by Steve Hart
It is best to feed your animals according their current stage of production to ensure they receive adequate nutrition, feed is not wasted, and animals are not overfattened. A late pregnant or lactating doe has very different nutrient requirements from a dry doe. Which class do you feed for if you have them all in one group? The dry does will be overfed while the late pregnant or lactating does will be underfed unless you have enough animals to form two groups and feed them individually. Using a controlled breeding system allows you to have all your does at the same production stage so that they can be fed at the same level. Body condition of animals needs to be monitored to fine tune the nutrition program. A body condition tutorial is available at www.luresext.edu/?q=Library (in the Library section of the website of the American Institute for Goat Research, goats.langston.edu) and a free body condition scorecard is also available. Mineral and vitamin nutrition have greater effects on health and reproduction whereas energy and protein have greater effects on body condition.
Forage quality, especially the protein and energy levels, determines how much supplemental feed is needed. A few forages are high enough in quality for late gestation or late lactation animals whereas other forages are so low in quality that they would need supplementation for a dry doe. Generally, hay is priced according to quality, with other factors such as cutting number, forage species, fertilization and naiveté of the buyer affecting what you will pay. The producer needs to consider the quality of hay that they purchase, and perhaps send a sample for forage analysis. Your county extension educator can help you understand what the forage analysis means. Even if he doesn’t understand goats, have him explain it the same way as for cows. Here are descriptions of visual and chemical forage analysis https://extension.psu.edu/determining-forage-quality-understanding-feed-analysis, https://extension.tennessee.edu/publications/Documents/SP437-A.pdf.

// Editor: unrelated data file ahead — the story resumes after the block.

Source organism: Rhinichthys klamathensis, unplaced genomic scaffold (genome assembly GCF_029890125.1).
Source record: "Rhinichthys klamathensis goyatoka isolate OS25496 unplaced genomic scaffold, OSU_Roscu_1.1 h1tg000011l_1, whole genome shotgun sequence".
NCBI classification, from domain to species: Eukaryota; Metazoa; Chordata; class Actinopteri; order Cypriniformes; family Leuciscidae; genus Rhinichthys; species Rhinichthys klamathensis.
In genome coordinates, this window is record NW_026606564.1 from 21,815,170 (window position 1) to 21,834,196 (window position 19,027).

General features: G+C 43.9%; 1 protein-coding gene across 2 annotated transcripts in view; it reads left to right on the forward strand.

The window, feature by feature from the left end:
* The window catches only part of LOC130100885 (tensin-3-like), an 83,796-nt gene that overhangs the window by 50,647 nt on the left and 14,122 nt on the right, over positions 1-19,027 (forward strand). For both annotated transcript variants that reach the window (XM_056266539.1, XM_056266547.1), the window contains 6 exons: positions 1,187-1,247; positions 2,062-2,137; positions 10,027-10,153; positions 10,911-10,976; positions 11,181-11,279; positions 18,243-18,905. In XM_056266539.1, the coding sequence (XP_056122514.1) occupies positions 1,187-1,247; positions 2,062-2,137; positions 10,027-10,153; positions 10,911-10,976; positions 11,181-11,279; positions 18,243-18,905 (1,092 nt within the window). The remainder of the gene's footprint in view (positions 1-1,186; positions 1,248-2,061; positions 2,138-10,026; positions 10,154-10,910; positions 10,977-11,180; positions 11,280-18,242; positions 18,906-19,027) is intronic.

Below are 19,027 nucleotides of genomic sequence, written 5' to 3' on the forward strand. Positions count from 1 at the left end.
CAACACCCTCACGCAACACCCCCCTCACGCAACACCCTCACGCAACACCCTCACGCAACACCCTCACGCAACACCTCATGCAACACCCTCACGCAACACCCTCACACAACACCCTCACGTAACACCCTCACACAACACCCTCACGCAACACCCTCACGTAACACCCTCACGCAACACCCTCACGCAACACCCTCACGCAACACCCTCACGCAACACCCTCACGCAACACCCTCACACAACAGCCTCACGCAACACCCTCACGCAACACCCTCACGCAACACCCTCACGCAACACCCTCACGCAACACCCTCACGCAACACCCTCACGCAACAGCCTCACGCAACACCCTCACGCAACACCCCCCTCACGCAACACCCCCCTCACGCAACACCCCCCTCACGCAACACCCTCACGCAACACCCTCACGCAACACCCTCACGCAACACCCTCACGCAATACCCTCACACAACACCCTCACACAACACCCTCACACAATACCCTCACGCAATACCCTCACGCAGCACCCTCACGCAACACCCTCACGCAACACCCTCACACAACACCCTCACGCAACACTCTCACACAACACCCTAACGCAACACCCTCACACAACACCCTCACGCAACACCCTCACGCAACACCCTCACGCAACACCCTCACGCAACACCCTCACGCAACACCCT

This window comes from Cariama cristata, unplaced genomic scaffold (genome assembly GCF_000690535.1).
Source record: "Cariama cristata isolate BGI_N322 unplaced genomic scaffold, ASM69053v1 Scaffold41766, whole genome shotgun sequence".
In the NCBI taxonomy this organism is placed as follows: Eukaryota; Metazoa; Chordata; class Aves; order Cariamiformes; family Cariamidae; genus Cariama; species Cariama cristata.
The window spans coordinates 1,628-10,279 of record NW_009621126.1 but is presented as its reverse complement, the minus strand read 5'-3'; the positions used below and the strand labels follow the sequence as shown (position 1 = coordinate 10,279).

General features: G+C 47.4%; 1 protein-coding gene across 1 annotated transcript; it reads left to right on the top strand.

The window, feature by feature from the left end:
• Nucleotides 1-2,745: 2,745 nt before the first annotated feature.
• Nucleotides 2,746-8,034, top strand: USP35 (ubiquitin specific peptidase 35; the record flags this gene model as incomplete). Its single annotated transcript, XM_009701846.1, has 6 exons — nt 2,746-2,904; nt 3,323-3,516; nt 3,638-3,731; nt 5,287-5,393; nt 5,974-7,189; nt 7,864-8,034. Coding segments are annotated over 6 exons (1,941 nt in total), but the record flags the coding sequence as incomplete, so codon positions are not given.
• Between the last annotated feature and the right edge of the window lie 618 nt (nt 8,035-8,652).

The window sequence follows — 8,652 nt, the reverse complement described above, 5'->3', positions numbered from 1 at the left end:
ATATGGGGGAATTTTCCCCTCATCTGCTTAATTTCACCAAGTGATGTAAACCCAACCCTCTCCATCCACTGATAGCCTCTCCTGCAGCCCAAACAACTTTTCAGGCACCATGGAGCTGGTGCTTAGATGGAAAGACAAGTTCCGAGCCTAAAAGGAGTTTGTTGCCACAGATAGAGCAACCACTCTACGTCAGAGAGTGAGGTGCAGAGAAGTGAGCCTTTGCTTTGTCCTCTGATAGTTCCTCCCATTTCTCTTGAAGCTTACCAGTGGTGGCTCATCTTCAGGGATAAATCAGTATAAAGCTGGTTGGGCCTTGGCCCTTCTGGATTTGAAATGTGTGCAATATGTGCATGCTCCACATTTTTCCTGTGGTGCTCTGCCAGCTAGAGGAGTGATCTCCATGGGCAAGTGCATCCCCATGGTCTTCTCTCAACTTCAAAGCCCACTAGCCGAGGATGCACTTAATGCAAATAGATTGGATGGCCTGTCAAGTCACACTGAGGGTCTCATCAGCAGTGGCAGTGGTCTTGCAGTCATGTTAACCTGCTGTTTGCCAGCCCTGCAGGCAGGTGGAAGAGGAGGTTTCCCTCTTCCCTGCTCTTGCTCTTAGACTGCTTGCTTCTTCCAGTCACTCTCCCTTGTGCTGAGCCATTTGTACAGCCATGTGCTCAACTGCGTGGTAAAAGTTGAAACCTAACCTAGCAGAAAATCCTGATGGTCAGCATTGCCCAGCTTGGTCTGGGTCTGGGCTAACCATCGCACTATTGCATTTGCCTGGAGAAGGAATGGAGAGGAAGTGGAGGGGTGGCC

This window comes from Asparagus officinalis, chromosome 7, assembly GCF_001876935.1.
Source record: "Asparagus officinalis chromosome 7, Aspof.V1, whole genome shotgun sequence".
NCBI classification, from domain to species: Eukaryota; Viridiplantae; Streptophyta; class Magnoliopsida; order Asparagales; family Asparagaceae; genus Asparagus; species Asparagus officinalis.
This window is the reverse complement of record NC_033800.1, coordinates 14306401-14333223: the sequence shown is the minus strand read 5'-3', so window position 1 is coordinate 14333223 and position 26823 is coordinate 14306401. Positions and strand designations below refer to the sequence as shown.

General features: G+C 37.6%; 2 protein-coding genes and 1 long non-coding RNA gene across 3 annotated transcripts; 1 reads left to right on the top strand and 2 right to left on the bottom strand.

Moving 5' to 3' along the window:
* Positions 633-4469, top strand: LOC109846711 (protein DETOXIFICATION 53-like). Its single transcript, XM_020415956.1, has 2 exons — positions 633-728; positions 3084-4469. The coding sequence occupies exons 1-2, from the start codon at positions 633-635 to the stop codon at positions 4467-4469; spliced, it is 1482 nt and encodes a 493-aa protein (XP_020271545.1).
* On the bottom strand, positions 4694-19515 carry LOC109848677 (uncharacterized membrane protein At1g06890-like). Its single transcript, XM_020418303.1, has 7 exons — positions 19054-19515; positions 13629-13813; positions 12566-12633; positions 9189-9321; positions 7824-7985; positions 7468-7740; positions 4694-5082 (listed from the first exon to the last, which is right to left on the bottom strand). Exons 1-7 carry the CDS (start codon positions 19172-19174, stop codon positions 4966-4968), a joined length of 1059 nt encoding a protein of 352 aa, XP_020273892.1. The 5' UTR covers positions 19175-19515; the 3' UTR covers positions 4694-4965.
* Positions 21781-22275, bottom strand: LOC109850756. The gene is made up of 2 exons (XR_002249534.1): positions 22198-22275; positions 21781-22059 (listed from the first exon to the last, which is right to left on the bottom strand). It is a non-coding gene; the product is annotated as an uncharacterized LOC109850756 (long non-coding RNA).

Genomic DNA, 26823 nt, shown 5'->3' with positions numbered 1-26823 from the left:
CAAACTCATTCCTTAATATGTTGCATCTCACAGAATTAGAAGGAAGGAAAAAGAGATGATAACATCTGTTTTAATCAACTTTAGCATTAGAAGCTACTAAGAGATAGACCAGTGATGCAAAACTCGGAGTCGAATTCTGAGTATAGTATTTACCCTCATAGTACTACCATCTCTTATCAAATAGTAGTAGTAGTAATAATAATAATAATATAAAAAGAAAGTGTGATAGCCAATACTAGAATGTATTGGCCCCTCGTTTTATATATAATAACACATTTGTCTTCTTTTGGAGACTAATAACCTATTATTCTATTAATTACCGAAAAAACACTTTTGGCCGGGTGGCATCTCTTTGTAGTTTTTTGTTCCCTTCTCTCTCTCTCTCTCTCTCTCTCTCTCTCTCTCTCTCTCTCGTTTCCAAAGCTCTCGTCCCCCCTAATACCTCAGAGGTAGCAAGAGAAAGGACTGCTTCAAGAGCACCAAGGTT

Visual evaluation of pasture quality is similar to visual evaluation of hay quality. There should be a predominance of leaves as compared to stems, few or no seedheads, and a green color for good nutritious forage. One deficiency of chemical analysis of pasture forage is that forage is cut near ground level and includes all leaves and stems. Goats select predominantly leaves first which are high in quality and leave stems (low in quality) minimally grazed. Thus, results from a forage analysis will show a lower nutrient quality than what the goats are consuming unless they are forced to consume the stems by having a limited amount of forage available. Goats also skip grazing plants that they do not like. Animals will consume more of a high quality hay than a low quality hay. It is difficult to predict how much hay or pasture a goat will eat, which means supplement level will need to be adjusted based on changes in body condition.